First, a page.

hi there - just to mention that you are not alone. i, too, asked my dentist what magic potion i could use to stop this madness. i knew there was a cure - and one OUT of the dentist's office. something to encourage re-growth? plumping? happy, healthy, rosey gum medicine? a food? a moisturizer? my dentist told me NO. but who knows? he could be wrong. i'm open to it. if you find a solution, TELL ME!!!

tea tree oil, to my knowledge, is a fantastic anti-bacterial/anti-microbial/antiseptic/anti-fungal amazingness - useful in many circumstances. i use it occasionally on the skin, stopping infections or helping to dry things up. *it is VERY drying*, and really can shrink things (like bug bites, scrapes, pimples). it's VERY powerful, and i know you can't put it in eyes or ingest it (although i have used toothpastes and mouthwashes which have it) - obviously i ignore the instructions not to put it un-diluted on skin. i don't know how it would effect gums, but my intuition is that it's not quite what you're looking for.

helena's avatar

Zina, I like you! I promise, if I cannot handle the bottle of champagne and my gum cleaning, I will find another answer and share it with you. I am thinking about gulping down large quantities of ocean water. It heals all of my scrapes and cuts, so why not my gums, too?

gailcalled's avatar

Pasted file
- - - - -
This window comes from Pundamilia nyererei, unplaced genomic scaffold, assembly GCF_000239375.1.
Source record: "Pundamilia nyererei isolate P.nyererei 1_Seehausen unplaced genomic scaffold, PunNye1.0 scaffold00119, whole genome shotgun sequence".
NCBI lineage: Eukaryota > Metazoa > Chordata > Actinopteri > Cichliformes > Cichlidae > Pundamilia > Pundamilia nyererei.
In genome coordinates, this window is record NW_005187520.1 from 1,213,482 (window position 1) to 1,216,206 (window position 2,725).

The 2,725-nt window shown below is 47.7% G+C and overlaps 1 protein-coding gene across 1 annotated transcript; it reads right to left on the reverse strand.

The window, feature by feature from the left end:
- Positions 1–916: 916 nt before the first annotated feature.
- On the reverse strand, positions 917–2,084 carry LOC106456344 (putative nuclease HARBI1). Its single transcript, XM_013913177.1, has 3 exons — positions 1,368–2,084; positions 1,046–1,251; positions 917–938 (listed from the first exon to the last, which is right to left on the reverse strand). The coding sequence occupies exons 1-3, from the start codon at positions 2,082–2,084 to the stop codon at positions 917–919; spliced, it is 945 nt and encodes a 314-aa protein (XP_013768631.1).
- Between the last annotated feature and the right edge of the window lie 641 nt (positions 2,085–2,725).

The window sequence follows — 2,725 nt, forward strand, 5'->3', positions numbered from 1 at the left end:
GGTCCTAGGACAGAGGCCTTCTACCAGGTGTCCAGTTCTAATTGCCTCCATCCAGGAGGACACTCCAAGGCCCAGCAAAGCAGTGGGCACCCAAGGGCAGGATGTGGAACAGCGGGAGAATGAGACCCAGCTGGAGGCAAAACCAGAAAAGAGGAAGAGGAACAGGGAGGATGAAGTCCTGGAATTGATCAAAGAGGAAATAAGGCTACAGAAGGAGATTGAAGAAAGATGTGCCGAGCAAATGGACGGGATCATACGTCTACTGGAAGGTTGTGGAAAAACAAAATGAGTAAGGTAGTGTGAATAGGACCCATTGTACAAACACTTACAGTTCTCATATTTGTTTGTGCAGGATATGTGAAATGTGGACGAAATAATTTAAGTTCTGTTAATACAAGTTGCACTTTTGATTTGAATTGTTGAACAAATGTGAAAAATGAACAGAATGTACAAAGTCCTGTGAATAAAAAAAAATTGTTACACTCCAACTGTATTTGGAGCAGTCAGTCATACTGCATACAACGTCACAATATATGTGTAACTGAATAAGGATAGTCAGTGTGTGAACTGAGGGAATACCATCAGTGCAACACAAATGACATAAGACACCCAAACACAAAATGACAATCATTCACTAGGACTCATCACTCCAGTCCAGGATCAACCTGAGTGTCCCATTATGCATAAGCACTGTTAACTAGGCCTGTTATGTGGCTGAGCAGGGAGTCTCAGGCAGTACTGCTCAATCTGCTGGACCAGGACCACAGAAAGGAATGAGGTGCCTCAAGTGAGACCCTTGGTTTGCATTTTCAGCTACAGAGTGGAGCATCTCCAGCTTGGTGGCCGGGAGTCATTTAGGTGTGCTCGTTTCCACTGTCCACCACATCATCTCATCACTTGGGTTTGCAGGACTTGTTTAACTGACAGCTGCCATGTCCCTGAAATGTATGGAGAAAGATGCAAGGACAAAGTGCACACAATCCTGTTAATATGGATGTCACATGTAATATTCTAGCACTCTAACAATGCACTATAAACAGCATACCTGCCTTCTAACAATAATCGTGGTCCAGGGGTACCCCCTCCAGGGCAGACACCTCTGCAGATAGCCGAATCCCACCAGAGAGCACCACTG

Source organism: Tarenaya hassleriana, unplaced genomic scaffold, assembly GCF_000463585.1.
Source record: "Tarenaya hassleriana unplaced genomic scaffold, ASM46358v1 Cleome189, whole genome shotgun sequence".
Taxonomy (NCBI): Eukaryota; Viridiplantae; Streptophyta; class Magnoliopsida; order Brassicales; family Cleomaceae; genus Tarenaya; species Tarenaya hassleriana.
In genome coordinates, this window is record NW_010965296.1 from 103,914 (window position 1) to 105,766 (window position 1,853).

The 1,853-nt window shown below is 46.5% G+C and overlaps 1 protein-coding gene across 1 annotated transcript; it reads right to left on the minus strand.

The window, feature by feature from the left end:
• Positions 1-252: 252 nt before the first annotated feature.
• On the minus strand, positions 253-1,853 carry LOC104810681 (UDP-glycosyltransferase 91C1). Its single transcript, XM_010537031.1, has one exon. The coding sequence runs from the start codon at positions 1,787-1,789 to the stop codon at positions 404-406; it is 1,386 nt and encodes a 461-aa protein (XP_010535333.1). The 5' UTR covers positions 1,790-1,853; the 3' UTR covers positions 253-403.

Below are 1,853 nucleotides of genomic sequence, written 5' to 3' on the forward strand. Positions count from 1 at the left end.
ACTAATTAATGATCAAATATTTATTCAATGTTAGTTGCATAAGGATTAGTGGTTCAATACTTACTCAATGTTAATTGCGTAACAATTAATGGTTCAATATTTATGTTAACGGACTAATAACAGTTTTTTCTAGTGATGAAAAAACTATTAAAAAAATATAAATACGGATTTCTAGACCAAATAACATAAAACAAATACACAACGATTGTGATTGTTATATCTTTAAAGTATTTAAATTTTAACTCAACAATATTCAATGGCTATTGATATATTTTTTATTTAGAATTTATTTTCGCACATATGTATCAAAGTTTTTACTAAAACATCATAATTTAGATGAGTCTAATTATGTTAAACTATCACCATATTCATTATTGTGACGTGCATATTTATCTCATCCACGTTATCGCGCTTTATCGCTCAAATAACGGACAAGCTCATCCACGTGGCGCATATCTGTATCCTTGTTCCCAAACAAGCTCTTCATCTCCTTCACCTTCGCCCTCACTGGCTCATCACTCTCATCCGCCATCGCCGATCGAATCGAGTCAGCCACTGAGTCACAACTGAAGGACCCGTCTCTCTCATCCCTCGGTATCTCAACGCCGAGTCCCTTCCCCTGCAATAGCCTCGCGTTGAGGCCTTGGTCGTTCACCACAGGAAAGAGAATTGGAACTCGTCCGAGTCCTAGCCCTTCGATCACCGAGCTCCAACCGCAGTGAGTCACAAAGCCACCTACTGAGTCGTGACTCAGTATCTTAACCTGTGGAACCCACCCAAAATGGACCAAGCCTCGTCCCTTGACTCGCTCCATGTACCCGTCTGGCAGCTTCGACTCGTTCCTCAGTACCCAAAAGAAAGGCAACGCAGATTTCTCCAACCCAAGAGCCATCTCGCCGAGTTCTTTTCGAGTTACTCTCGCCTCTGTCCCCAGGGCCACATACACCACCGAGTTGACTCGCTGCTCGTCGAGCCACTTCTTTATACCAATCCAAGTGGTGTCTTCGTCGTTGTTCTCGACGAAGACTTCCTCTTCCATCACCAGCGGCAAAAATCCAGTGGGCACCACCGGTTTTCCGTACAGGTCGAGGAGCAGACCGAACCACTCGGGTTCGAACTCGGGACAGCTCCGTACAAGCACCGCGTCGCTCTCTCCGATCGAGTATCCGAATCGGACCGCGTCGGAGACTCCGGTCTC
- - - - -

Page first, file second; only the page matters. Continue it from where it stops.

If MrBlueEyes has a clone, plz FedEx COD to pob 73, Spencertown, NY. Seriously, checking in w. dental hygenist 2x yearly isn't such a big deal. Nice that Helena's gleaming teeth can "launch a thousand ships." Let's keep them that way.

Will tea tree oil treat my dozens of bites caused, I think, by no-see-ums that I didn't see yesterday. My breasts and stomach are peppered w. itchy little red dots

helena's avatar

Oh my goodness, that sounds uncomfortable! I don't want to tell you this, gailcalled, but I don't think tea tree oil is your answer, unless you think the bites are getting infected. Maybe you could try hydrocortizone. Or a comfrey compress...?

gailcalled's avatar

Triple antibiotic cream is working, plus no weeding or roaming in woods. That seems to stir up the midges, etc.in the grass. I was just outside w. two guys. I was bitten; they weren't. Maybe it is the lavender, etc oils in my shampoo and conditioner?